The IPA tour was a thrilling experience for me as a young fan of English Black-ball. The tour opened up a wide range of opportunities to explore the different areas of pool. I had been given the chance to play in the open and the amateur events although the standard of playing was very high and I was therefore knocked out twice straight away in both tournaments as each player had been given two lives in the qualifying stages. However, despite my poor performance, playing on the high standard tables against some very experienced pool players as well as young and improving players was a great experience to enjoy.
The role of an assistant table engineer was given to me which was a big responsibility as it was my task to make sure that the tables had been brushed before each match took place and the pool tables would also be ironed, if required, to ensure they were in the best possible condition. Any damages or marks on the table had to be reported immediately to the tournament director Paul Bebb.
The first experience of commentating over a live stream match, between Luke Wrigglesworth and Joe Hood, was with IPA’s number one commentator James Hanney. James allowed me to join him in the commentary box mid-match. The nerves were very high to begin with, however my confidence in speaking over the microphone grew as the match went on. On Sunday afternoon another expedient chance came across to commentate; only this time it was over an amateur last eight match between David Compton and Chris Bowron, alongside professional pool player Mark Smith. My confidence had expanded by this point therefore it was more moderate and much more had been said. Meanwhile, as well as commentating, the opportunity arose to explore behind the scenes of the live stream production. This indicated how the production team were able to stream in high quality, by using a small device, and also have the score line being updated at the bottom of the screen, which was done by using Adobe Photoshop. Two cameras had been set up at different viewing points with different angles; one which had a high-angle shot and the other had a long shot from the corner of the table to view across the table from another angle.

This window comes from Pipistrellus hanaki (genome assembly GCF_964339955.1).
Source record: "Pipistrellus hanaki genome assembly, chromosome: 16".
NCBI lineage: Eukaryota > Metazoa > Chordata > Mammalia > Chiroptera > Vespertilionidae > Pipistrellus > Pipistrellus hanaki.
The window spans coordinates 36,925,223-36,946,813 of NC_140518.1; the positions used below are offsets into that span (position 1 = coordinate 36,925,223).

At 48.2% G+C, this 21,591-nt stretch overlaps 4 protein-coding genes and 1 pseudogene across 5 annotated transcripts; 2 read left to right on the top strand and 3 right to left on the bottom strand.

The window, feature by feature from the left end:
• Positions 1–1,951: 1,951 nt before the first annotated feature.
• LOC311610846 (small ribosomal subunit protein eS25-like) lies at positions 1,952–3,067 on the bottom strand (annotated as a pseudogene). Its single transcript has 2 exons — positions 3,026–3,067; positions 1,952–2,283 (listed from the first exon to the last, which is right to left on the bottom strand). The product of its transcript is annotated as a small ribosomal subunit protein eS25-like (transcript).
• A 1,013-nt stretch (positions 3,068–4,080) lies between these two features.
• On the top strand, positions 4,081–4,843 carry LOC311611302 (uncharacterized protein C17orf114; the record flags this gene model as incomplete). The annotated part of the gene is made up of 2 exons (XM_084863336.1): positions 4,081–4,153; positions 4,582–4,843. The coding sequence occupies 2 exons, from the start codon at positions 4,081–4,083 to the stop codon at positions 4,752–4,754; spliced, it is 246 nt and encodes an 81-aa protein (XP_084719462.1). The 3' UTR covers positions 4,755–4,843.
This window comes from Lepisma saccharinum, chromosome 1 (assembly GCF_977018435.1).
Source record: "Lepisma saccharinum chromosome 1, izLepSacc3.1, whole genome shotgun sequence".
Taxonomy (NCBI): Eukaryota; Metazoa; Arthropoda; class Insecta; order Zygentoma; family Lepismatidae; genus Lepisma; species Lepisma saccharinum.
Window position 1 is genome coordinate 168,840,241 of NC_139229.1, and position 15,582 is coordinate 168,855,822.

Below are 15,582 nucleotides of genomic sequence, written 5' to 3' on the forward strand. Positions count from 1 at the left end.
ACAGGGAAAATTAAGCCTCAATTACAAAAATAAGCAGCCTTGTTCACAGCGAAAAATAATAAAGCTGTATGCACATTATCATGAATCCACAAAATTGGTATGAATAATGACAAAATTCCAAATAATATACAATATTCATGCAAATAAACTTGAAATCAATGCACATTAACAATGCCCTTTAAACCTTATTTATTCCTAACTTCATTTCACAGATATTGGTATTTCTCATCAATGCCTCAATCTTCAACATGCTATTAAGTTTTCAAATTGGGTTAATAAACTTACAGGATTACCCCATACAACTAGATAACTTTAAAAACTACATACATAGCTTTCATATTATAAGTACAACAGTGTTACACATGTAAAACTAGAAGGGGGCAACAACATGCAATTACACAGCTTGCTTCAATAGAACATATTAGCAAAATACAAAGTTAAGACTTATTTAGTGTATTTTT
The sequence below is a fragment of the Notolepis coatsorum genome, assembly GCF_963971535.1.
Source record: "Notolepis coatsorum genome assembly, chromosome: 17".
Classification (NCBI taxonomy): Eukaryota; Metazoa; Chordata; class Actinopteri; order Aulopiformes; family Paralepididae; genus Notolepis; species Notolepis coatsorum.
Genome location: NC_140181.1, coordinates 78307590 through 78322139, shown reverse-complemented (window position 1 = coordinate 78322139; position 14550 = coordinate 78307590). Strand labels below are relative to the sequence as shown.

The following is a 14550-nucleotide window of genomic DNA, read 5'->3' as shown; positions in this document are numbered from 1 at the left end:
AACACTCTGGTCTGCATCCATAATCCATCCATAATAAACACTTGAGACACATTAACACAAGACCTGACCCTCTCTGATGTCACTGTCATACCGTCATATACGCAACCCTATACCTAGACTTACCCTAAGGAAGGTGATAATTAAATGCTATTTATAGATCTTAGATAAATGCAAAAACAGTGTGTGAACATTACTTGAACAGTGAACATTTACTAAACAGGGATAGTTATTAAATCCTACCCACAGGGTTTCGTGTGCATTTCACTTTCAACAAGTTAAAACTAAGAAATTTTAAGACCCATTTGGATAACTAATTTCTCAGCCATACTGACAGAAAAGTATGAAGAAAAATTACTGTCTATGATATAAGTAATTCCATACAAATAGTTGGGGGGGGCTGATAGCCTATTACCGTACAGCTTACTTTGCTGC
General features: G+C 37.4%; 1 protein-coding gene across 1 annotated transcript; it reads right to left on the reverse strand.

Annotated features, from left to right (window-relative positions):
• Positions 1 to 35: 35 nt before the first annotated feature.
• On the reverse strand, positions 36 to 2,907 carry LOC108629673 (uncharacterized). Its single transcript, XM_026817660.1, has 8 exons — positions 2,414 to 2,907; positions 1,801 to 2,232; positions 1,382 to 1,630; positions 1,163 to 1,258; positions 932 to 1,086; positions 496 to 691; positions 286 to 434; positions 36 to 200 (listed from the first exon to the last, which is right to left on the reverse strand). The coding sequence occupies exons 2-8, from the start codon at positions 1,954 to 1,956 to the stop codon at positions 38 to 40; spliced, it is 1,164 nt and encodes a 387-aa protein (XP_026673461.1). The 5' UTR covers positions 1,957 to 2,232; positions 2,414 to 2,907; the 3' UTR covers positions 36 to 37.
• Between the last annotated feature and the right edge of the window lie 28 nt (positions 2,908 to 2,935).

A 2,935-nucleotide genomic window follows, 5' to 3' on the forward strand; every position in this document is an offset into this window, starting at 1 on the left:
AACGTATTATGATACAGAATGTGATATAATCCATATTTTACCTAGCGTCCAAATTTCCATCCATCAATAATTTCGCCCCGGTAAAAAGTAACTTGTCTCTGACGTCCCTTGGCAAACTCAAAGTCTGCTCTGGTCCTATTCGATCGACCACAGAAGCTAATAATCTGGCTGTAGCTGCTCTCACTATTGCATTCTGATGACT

A lot of hours were spent behind the top table which was where the admin work was done such as; announcing fixtures, collecting results, keeping track of results and identifying which tables needed to be prepared by me (the assistant table technician). The facility arose to be sat with the IPA committee which featured Mel Harley (The senior referee), Karl Nunn (Secretary), Nik Hammond (Technical Coordinator), and Sean Trivass (Press Officer). The Chairman Kevin Barton also sat at the top table when he was needed although he was a very busy man having to run a professional pool tournament! The team at the top table were often very active in keeping the tournament running smoothly; however four members of the committee took part in playing either in the amateur or in the open. Those members were Nik Hammond, Karl Nunn, Carl Fitzsimon and James Hanney. Kevin Barton also had games to play in the open event; however he played in the professional event as opposed to the amateur.
The IPA tour will definitely be an experience to remember and I will assertively be attending future events. It is suitable from youngsters all the way up to middle-aged men and women who have a high interest in pool. Furthermore, it is an open door for a wide range of opportunities and adventures.
James Hammond, a regular for the Robin Hood Pub in the Woking & District Pool League, is a 16 year old school student about to attend college to study English, Maths, Sociology and Media Studies A levels.